“Simple Blood Test for Colon Cancer: New Early-warning Test Detects Polyps Before Cancer Sets In” was the headline of an electronic article in which Science Daily informed its readers that “a simple early-warning test that can detect colon cancer in the blood” was now being prepared for market. This test, so the story went, could supplement much more invasive and painful colonoscopies and thereby help save lives (American Friends of Tel Aviv University 2008). News of this kind –announcements of the actual or likely market release of tests that detect potentially severe diseases through non-invasive blood tests possibly even before they have developed into a life-threatening state – have become frequent these days. The common tactic on which these tests rely is that they measure the level of particular substances in easily accessible bodily fluids whose presence is not (necessarily) in itself classified as a disease but which (often large epidemiological) studies have shown to correlate with specific diseases or states of disease. That is why these substances are known as “biological markers” or “biomarker” for short. An often-quoted definition describes them as
      a characteristic that is objectively measured and evaluated as an indicator of normal biological processes, pathogenic processes, or pharmacologic responses to a therapeutic intervention (Biomarkers Definitions Working Group 2001: 91).  
      For us, biomarkers are a newly emerging topic at the intersection of post-genomic science, society, and politics.
      Certainly, the practice of drawing on “objectively measurable characteristics” to monitor states of health and disease is not new. However, in our post-genomic present the research for such biological indicators has received a new boost and also has shifted to a predominantly molecular level. Recent advances in “-omic technologies”, such as genomics, proteomics or metablomics, have enabled researchers and scientists to detect even low levels of “tell tale molecules” (Spinney 2006: 736) in our blood or in other bodily fluids, and the steadily growing infrastructure of “biobanks” in and outside Europe suggests that the search for such molecules is likely to grow over the next couple of years
      However, a gap still exists between research in the laboratory and the clinical reality. Scientists note the number of biomarker candidates is high, yet only a small number of markers are actually applied in clinical practice and with little knowledge that helps to understand which biomarker candidates are worth investing in (Gewin 2007). More recently, the OECD (2007) has deplored the uneven translation of biomarkers from the bench to the bedside and has suggested to study necessary steps for bringing biomarkers closer to application in the clinic and health field.
      In the proposed project, we seize this agenda. We study a set of “biomarkers in action” to gather empirical evidence on what transforms biomarker candidates into “useful” devices in clinical medicine (Hedgecoe 2008). By conducting a set of well-selected case studies of biomarkers that have already “gone down the pipeline” and that are already used in clinical practices, we expect to learn more on the complex movement of biomarkers from bench to bedside and, thus, about the much discussed topic of translational medicine (Sabroe et al. 2007).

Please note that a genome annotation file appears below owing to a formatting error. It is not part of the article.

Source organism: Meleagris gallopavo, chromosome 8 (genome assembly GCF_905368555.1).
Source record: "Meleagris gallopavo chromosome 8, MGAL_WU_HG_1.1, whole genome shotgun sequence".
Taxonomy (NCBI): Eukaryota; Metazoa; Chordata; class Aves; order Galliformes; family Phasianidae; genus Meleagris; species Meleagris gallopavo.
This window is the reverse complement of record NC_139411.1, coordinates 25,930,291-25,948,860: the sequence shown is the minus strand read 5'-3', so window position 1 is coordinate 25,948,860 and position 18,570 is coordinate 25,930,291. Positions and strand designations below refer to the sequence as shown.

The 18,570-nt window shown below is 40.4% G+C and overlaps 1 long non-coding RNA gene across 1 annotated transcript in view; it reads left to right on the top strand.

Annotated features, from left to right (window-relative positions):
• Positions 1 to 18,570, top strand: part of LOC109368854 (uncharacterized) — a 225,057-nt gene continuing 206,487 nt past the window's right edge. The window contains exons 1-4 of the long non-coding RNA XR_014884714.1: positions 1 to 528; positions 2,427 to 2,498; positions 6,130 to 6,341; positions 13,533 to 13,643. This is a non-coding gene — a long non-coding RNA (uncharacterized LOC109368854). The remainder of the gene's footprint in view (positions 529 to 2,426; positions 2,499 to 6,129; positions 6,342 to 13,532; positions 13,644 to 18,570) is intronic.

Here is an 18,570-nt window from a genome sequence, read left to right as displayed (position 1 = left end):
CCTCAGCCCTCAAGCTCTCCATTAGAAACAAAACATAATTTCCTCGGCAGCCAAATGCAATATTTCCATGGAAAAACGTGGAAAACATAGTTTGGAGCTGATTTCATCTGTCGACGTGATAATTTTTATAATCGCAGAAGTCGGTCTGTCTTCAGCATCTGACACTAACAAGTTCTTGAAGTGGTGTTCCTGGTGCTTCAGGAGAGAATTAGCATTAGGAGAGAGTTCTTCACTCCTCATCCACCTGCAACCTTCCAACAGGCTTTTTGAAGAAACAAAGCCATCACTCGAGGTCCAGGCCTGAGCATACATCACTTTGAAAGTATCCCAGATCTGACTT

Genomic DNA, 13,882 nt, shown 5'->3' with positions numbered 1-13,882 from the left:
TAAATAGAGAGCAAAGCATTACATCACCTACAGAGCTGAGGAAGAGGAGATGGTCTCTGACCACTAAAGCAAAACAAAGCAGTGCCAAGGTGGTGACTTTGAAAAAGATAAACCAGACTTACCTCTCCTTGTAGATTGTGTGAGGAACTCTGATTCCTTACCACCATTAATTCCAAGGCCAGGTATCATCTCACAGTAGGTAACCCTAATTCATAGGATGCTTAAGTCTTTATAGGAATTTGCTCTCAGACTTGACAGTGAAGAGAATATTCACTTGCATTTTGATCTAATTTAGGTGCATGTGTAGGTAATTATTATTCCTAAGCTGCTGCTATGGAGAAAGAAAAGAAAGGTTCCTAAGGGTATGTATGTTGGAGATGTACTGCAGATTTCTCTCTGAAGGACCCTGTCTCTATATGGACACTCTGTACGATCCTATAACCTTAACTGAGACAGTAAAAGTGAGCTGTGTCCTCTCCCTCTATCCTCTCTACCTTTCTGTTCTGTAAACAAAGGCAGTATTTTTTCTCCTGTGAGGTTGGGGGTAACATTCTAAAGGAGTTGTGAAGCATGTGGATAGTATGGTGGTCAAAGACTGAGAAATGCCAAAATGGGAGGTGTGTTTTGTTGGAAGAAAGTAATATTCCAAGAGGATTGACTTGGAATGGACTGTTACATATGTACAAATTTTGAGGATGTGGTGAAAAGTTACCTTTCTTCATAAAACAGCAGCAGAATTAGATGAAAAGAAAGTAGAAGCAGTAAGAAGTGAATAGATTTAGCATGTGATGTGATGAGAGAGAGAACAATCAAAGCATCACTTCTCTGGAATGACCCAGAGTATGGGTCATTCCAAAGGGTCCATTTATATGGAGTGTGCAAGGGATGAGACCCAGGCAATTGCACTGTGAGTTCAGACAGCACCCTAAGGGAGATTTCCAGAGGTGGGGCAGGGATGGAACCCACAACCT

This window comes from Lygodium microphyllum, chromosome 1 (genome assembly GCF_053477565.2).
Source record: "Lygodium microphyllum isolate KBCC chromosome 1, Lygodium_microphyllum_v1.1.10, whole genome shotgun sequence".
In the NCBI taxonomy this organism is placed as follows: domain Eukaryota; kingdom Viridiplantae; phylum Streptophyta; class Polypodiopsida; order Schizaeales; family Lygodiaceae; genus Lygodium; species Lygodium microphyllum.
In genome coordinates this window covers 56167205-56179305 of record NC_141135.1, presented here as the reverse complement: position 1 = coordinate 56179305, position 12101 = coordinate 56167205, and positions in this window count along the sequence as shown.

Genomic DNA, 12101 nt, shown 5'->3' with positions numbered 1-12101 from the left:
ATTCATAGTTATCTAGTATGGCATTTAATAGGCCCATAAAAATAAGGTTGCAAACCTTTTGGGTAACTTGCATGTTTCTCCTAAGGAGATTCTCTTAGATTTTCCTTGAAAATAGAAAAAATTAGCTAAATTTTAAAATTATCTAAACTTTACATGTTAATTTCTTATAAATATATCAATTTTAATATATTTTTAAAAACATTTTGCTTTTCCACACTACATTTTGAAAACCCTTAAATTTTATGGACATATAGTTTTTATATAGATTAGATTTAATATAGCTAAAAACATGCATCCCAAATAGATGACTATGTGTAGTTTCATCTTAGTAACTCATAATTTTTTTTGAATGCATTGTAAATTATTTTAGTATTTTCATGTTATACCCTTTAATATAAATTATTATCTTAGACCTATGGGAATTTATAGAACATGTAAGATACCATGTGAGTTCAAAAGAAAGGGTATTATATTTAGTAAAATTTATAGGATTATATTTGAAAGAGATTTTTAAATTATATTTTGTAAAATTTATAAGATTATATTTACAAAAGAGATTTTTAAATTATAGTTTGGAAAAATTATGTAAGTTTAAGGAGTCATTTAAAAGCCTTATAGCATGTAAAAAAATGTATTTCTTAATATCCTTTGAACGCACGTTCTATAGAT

We propose to focus on biomarker governance. The successful introduction and application of biomarkers, we argue, depends on the governance of biomarkers – the interaction, coordination, and management of a large set of variables by a multitude of actors ranging from scientists to industry, health-care providers, and regulators. Moreover, by studying “positive” examples of biomarkers we expect to improve our understanding on the governance through biomarkers - the actual impact and transformative potential of biomarkers in their practical application.
      Studying biomarkers in action, we argue, will allow us to look beyond the “myth of the biotech revolution” and to develop a better understanding of the often complex path of biotechnological innovation (Nightingale and Martin 2004) as well of the practical and tangible implications of this innovation and enable us to study in empirical detail key challenges in translational medicine (Wainwright, Williams et al. 2006; Cribb, Wainwright et al. 2008) and in the shaping of personalized medicine.
      This project seeks to develop an understanding of:
 •  the uneven paths of biomarkers moving from their design to bio-medical application, the      heterogeneous      elements involved in this path, as well as the ways in which governance shapes these elements, thereby      improving our understanding of innovation processes in bio-medicine;
 •  the ways in which bio-markers make differences in bio-medical practices, thereby enriching our      understanding of the ways in which bio-medical practices are governed through bio-medical technologies.
Updated 24.04.2010